I did not notice any traffic as I drove to the blueberry patch this morning.  The drive seems long each time I go out there, but somehow felt even longer this morning.  I had gone a different way than I had the other 12 – 20 times I’d gone there before.  The sun shining directly over the spotty windshield did not help matters.  I felt like I had been driving for half an hour at least.

            I wish I had left the house sooner.  It had been cool when we first arrived, but warmed up really quick – not as hot as yesterday morning, but still – not the most comfortable temperature.
            The berries did not seem as big and full as they had been last year.  It’s also later in the season, but they just started accepting pickers yesterday. Roland had wanted us to return with 50 pounds.  That is a lot for just two people to pick.  We stopped at eight, but returned to the patch for seven more bringing us to a grand total of 15.  I told Jenna that 15 and 50 sound a lot alike.  We decided we’d return on Saturday with Roland.

            Neither Jenna nor I had eaten before we left the house.  She ate as she picked.  Of course it didn’t fill her.  (That girl’s a walking stomach.)  I debated on whether to stop somewhere for breakfast or return to the house first.  Roland was quite disappointed that we had not picked more.  Last July we had picked over 20 pounds in record time – but there were six of us picking!  This morning it was just me and Jenna.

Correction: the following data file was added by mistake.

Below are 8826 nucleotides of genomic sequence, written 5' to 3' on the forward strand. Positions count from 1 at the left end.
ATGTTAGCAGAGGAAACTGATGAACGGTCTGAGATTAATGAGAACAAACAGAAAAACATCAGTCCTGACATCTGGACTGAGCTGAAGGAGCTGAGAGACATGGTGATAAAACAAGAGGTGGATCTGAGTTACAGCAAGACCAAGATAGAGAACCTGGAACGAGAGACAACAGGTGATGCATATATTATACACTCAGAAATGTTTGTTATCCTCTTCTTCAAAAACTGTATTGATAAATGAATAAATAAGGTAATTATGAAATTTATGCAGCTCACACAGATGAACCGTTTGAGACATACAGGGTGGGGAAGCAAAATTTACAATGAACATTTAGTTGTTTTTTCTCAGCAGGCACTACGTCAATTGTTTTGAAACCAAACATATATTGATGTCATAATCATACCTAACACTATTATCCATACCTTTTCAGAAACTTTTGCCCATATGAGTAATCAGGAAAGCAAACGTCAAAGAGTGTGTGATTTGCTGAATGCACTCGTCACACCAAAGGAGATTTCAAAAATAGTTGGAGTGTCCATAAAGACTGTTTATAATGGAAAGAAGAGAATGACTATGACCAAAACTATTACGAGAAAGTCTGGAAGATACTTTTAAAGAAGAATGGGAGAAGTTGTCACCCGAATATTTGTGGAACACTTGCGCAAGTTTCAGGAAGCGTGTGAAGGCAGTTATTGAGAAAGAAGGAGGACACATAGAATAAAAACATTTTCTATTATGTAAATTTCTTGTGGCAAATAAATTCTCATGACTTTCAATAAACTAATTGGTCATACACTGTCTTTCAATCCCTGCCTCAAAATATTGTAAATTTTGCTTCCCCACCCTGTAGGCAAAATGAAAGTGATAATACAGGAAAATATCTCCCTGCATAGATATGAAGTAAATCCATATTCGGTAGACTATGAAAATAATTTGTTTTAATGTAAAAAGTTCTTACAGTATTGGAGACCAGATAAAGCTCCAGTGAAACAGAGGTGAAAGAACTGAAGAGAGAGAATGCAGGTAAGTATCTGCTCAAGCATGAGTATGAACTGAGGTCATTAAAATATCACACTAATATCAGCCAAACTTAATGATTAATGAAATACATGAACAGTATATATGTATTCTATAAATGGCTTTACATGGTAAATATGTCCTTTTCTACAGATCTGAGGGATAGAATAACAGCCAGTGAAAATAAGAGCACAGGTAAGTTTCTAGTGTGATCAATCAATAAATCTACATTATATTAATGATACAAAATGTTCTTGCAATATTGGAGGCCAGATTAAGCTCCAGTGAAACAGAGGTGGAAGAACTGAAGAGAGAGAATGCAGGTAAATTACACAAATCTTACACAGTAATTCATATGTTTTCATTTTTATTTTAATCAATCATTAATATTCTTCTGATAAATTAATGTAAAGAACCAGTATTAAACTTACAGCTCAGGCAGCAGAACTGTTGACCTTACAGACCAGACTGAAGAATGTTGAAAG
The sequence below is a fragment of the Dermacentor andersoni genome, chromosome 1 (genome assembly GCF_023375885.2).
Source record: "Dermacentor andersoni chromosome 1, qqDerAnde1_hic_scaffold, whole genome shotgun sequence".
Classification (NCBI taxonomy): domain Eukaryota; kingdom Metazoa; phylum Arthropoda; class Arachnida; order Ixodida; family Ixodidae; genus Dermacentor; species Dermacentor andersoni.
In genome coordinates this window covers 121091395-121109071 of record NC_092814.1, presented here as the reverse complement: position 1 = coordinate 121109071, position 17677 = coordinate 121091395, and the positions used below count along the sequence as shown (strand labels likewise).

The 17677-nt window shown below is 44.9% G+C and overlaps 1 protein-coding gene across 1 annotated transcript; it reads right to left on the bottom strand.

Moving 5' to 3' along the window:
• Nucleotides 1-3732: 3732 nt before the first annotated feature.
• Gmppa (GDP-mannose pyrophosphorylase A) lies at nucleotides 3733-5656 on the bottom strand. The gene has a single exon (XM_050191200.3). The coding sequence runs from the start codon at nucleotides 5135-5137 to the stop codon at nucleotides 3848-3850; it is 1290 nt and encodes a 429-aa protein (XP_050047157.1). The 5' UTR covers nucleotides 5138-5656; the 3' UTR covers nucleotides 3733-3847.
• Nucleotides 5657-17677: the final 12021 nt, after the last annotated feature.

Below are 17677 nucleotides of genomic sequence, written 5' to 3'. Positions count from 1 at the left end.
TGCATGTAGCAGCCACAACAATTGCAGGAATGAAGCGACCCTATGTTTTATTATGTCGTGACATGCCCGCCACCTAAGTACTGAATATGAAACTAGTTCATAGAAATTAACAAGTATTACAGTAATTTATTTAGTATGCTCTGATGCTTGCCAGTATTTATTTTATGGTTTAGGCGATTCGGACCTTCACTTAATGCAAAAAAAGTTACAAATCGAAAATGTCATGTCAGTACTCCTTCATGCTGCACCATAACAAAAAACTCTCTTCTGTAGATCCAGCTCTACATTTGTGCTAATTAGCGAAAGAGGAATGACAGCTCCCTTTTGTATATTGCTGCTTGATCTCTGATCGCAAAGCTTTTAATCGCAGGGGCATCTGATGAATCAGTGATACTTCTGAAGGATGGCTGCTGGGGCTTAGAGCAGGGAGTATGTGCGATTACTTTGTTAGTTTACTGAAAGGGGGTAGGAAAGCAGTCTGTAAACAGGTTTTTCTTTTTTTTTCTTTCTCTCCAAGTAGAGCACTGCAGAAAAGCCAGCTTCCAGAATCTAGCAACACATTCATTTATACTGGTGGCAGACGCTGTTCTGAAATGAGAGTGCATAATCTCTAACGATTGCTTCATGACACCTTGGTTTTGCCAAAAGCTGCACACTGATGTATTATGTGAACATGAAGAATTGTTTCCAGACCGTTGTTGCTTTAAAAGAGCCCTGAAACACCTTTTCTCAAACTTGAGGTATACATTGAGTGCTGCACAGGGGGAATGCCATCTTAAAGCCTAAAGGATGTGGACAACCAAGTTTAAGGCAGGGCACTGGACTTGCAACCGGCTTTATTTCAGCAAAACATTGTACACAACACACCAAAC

I couldn’t park in the driveway as the big yellow truck had returned.  I only saw one worker, though I believe there were more.  Surely it was more than one person making all that noise. I checked something on the computer before making my way to the kitchen. Roland and a worker were talking.  I asked Jenna if she just wanted to go out to eat – like she’s going to say no – but Roland ended up fixing breakfast for us and I was reminded of a meeting I had scheduled for this afternoon and told Jenna I that I would take her with me – though I didn’t particularly want her at the meeting, I had already promised that I would take her to the library and the location of the meeting was between the library and our house.

            Roland made us blueberry pancakes.  We were at the library for less than an hour when I received a phone call from one of the committee members asking if I could meet her earlier.  So, I checked out the media I had collected and assisted with writing information on a card as we are back to the way check-outs had been done back in the day as we are no longer on a computerized system.